Reporter's Notebook

Indianapolis, Indiana
Show Description +
Show None Newer Notes
Two women involved with Project Lia look up at windows they helped restore.
Two women involved with Project Lia look up at windows they helped restore. Courtesy of Jensen Productions and New America

More than 2 million Americans are in the country’s prisons and jails now, giving the United States both the largest number of prisoners and the highest per-capita incarceration rate in the world. For the U.S., the rate is well over 700 prisoners for each 100,000 of population. According to a recent BBC report, the only close contender is Russia, with an imprisonment rate of over 600 per 100,000 population. Most other developed countries are far behind—or ahead, in social-welfare terms. The rate for England and Wales, for instance, is under 150 prisoners per 100,000 population. Mexico’s rate is about 200 per 100,000. China, with a national population four times larger than America’s, has fewer total prisoners (at least according to official reports).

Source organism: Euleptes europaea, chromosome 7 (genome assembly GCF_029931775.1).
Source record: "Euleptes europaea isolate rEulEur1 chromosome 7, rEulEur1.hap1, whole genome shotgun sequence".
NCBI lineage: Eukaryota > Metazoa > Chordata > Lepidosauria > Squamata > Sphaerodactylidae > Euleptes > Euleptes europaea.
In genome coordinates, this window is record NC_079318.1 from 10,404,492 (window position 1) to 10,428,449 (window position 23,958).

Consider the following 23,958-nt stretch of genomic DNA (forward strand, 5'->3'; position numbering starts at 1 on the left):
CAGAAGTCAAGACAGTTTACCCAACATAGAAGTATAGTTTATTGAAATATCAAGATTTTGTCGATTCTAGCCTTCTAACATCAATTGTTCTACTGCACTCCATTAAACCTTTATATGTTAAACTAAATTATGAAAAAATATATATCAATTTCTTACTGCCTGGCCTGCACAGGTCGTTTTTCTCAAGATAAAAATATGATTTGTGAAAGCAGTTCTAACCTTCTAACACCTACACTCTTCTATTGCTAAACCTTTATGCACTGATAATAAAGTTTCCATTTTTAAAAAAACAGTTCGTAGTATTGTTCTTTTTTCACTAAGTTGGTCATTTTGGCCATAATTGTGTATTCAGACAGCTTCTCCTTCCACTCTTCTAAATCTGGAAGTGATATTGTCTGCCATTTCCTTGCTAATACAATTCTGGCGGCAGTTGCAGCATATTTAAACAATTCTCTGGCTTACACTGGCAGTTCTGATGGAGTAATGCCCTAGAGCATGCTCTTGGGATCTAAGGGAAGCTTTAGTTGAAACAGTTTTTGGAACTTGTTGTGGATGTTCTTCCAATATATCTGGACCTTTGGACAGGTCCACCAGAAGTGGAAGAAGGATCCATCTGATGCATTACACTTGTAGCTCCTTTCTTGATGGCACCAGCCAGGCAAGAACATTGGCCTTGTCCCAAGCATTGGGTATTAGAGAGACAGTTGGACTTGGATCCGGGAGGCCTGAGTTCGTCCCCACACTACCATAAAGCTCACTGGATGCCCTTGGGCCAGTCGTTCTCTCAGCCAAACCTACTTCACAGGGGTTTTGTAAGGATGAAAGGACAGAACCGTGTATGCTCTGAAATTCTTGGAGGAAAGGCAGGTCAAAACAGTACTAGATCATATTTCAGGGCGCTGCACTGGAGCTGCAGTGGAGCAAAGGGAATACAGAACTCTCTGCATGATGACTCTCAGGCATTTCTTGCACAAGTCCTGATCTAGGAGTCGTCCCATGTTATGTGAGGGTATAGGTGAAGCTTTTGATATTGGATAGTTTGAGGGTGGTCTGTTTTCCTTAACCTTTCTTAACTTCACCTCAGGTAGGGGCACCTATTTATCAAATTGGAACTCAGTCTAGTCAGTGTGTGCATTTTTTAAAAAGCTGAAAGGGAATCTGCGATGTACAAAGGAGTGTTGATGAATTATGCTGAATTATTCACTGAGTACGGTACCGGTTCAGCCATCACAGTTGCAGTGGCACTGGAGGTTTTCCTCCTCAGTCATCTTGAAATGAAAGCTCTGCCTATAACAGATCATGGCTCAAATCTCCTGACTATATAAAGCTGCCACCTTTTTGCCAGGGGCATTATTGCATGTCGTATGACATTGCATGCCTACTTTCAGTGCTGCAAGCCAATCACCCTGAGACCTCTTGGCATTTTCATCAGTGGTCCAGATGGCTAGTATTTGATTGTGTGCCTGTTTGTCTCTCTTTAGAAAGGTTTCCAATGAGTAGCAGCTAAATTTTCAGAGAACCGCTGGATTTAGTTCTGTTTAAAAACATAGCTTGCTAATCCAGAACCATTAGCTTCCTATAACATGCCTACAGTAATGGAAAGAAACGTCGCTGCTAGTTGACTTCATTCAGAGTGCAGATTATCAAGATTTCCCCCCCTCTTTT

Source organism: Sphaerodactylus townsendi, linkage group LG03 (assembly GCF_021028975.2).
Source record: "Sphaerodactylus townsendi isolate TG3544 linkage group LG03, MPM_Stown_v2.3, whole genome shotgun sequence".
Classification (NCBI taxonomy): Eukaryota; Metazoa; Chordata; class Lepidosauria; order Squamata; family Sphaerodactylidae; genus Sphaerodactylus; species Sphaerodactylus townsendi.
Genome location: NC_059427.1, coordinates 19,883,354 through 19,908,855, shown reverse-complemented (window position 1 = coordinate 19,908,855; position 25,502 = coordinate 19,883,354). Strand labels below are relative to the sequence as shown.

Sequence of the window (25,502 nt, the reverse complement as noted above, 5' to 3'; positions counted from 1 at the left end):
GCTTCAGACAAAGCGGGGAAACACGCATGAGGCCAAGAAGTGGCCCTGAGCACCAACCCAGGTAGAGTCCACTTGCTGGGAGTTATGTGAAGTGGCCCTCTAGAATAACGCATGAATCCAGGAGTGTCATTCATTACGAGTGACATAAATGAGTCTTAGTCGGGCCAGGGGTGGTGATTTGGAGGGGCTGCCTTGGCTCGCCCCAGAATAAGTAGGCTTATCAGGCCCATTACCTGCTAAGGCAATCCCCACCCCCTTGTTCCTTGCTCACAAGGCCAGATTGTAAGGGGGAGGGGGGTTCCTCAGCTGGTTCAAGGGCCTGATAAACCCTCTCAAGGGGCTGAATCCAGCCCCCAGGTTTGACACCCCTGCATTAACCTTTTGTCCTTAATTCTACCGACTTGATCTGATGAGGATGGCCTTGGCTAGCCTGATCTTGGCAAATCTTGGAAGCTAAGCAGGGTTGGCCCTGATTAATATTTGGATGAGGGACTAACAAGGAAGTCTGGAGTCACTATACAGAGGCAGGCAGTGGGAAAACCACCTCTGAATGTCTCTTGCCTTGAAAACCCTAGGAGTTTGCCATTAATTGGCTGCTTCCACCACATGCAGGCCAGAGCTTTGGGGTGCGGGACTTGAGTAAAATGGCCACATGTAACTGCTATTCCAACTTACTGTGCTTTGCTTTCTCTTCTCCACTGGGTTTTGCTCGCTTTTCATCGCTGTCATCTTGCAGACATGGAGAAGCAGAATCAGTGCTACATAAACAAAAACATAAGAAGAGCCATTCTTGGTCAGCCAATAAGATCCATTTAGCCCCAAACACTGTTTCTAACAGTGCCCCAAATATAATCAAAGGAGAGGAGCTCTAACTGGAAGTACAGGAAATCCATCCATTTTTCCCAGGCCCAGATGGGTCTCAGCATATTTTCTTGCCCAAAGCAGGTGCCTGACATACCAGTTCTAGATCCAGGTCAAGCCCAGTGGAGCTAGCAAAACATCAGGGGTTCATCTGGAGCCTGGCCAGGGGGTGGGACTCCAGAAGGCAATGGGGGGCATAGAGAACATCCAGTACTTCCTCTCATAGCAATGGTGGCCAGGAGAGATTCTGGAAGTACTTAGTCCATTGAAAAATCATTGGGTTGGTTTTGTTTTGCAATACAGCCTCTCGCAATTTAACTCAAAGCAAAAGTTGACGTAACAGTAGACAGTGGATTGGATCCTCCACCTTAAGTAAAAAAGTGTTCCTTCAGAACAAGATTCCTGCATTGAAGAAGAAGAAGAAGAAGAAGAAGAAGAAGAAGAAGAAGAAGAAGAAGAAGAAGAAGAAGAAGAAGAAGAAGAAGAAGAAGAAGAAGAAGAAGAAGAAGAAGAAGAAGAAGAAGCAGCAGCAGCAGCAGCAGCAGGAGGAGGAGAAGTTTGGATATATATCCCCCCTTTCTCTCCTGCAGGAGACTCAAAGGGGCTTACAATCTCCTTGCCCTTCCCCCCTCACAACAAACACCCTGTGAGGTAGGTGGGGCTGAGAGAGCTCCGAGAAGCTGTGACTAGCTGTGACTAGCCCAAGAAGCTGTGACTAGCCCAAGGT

Just under 10 percent of America’s prisoners are women. Men and women who are “returning citizens” face some common challenges in restoring their place in economic, family, civic, and social life—for instance, the stigma of a criminal record. Some other barriers vary by gender. Women are statistically more likely to be expected to care for children or other family members, men more likely to have been arrested for violent offenses.

In Indianapolis, a program called Project Lia helps women who are leaving prison reenter economic and social life. As its mission statement puts it: